According to Barker theory, the glucose utilization in FGR fetus during intrauterine life is different from appropriate for gestational age fetus [4, 9], so the glucose transferred from maternal circulation to FGR fetus may not proportionally reflect their body weight discrepancy. Study results of placental GLUTs in human pregnancy affected by FGR have been conflicting [10]. Among the FGR studies in singleton pregnancies, there was a lack of agreement on the definitions of FGR [11, 12]. Comparison groups (non FGR) were from the general population with genetic differences; different fetal weight may well be caused by genetic factors. A twin pregnancy with selective FGR is defined as one FGR twin with an appropriate for gestational age (AGA) cotwin, because the AGA twin can achieve the genetically determined birth weight, the selective FGR fetus likely represents true growth restriction. In this model, the AGA twin’s placental area GLUTs expression can be used to compare with the FGR twin’s placenta area GLUTs expression. Thus, a twin pregnancy with selective FGR represents a suitable study object to elucidate the connection between placenta GLUTs expressions and FGR.

Additionally GLUT1 and GLUT3 gene expression were reported as upregulated in primary syncytotrophoblast cells upon exposure to hypoxia [6]. Hypoxic upregulation of glucose transporters in BeWo choriocarcinoma cells is mediated by hypoxia-inducible factor-1α (HIF-1α) [13]. The aim of this study is to investigate the GLUT1, GLUT3 and HIF-1α gene expression in both fetuses’ placental territories in MC twin pregnancy with selective FGR.

Materials and methods

This study was conducted from September 2019 to September 2020 at Chang Gung Memorial Hospital, Linkou Medical Center, Taiwan. The study protocol was approved by the Institutional Review Board of the Chang Gung Medical Foundation (IRB # 201802017A3). The inclusion criteria required MC twin pregnancies delivered in our hospital, mothers with MC twin pregnancies provided with written informed consents, and placental tissues successfully collected. The exclusion criteria were the presence of twin-to-twin transfusion syndrome (TTTS), monoamniotic twins, twin anemia–polycythemia sequence (TAPS), and congenital, structural or genetic malformations in the fetus. To assure the placentas would be intact, only MC twins gestations delivered through cesarean section were included to ensure an intact placenta.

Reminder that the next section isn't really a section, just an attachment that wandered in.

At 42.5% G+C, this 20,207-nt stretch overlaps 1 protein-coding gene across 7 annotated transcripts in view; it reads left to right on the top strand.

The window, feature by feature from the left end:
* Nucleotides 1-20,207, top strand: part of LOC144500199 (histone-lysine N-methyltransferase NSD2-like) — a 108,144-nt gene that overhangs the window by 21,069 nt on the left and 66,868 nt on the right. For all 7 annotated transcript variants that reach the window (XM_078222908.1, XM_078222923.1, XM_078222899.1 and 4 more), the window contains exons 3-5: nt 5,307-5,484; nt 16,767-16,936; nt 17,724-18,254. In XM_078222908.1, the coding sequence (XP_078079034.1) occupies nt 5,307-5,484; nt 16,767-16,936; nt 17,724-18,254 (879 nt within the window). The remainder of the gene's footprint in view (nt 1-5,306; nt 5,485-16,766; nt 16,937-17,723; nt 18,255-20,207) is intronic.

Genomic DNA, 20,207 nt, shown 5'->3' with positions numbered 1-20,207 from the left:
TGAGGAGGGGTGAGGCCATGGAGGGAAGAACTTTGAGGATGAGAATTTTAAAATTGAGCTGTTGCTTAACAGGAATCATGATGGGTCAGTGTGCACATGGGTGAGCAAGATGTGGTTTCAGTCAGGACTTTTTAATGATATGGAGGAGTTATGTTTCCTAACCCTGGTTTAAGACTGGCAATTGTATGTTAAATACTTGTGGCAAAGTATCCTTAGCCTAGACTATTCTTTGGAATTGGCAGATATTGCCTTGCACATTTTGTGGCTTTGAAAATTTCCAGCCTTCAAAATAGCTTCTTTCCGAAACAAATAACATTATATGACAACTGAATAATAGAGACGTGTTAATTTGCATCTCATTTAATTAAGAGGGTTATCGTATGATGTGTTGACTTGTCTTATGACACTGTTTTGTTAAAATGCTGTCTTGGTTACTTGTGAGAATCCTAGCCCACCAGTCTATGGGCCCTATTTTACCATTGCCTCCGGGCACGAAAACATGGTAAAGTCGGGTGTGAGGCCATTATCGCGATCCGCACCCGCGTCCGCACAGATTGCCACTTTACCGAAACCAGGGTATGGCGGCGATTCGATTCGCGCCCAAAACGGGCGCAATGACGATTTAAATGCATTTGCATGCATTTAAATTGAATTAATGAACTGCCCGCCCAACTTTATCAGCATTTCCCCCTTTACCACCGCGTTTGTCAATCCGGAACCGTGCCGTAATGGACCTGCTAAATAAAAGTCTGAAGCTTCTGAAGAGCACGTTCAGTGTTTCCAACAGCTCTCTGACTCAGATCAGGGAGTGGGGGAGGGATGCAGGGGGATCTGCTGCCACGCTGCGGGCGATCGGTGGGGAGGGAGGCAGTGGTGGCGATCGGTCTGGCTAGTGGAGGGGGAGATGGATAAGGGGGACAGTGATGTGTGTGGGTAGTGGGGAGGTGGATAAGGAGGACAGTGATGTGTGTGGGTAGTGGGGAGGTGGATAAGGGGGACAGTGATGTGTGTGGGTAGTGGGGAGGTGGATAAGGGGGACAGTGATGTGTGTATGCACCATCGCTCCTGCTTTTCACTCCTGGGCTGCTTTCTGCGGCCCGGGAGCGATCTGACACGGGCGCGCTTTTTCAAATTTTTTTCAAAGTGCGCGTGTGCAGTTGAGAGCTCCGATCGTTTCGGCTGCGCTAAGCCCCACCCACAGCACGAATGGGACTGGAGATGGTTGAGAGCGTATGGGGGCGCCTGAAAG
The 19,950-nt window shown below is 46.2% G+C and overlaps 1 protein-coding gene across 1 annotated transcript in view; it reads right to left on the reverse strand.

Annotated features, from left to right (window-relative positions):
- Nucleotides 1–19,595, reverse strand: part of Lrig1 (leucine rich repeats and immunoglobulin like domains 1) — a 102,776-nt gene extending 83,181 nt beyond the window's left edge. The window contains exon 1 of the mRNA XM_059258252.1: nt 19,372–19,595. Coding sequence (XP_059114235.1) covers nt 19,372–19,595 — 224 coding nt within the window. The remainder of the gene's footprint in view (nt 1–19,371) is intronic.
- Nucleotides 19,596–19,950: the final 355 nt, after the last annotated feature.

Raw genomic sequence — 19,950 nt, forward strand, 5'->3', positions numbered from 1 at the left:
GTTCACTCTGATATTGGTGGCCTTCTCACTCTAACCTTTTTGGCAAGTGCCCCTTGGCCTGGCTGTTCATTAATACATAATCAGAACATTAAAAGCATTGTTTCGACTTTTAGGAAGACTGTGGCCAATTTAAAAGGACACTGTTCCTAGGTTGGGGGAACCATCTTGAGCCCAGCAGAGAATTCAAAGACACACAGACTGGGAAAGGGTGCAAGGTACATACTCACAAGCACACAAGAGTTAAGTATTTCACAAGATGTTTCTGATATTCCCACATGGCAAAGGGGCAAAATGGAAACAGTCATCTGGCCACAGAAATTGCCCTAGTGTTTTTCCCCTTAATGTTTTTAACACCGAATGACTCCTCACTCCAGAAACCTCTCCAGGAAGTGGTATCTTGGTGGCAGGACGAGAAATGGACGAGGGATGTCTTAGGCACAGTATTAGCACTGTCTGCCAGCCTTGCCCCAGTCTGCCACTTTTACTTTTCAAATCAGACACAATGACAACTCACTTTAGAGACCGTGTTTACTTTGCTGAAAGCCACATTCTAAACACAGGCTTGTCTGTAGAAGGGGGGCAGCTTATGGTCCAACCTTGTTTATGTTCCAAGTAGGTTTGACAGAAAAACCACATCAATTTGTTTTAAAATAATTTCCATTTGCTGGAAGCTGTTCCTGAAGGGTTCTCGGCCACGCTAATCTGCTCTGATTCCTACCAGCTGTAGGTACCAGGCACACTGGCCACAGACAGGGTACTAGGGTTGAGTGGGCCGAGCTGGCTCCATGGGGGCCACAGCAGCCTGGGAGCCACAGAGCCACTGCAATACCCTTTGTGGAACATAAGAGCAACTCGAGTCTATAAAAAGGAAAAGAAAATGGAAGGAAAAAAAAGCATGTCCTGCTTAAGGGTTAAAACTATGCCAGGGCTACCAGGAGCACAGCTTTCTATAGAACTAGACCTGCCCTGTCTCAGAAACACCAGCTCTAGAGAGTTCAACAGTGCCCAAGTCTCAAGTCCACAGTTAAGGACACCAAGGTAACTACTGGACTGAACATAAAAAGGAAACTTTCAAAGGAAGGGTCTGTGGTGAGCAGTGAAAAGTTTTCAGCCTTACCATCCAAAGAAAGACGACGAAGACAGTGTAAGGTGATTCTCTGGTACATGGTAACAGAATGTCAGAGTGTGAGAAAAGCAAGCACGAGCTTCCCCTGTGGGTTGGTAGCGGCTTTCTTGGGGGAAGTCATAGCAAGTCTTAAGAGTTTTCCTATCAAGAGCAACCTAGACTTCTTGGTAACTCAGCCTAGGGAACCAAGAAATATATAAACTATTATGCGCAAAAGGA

TTTS was diagnosed according to the Quintero criteria [14] and TAPS was diagnosed as postnatal inter-twin hemoglobin difference of > 8 g/dL [15]. MC twin pregnancies were identified in the first trimester or early second trimester using the following ultrasonographic criteria: (I) the presence of a single placenta, (II) the presence of a thin dividing membrane, and (III) the absence of a twin peak (lambda) sign. Monochorionicity also was confirmed by obstetricians through postpartum examination of the placenta (presence of a single placenta with inter-twin anastomoses).

Selective FGR was defined as the presence of (I) a birth weight discordance of > 25% and (II) an FGR twin with a birth weight less than the 10th percentile [16, 17]. Birth weight discordance was calculated as the difference between the fetal weights of the AGA and FGR twins divided by the fetal weight of the larger twin as follows: [(body weight of the AGA twin − body weight of the selective FGR twin)/(body weight of the AGA twin)] × 100%.

Inspection and collection of placental tissues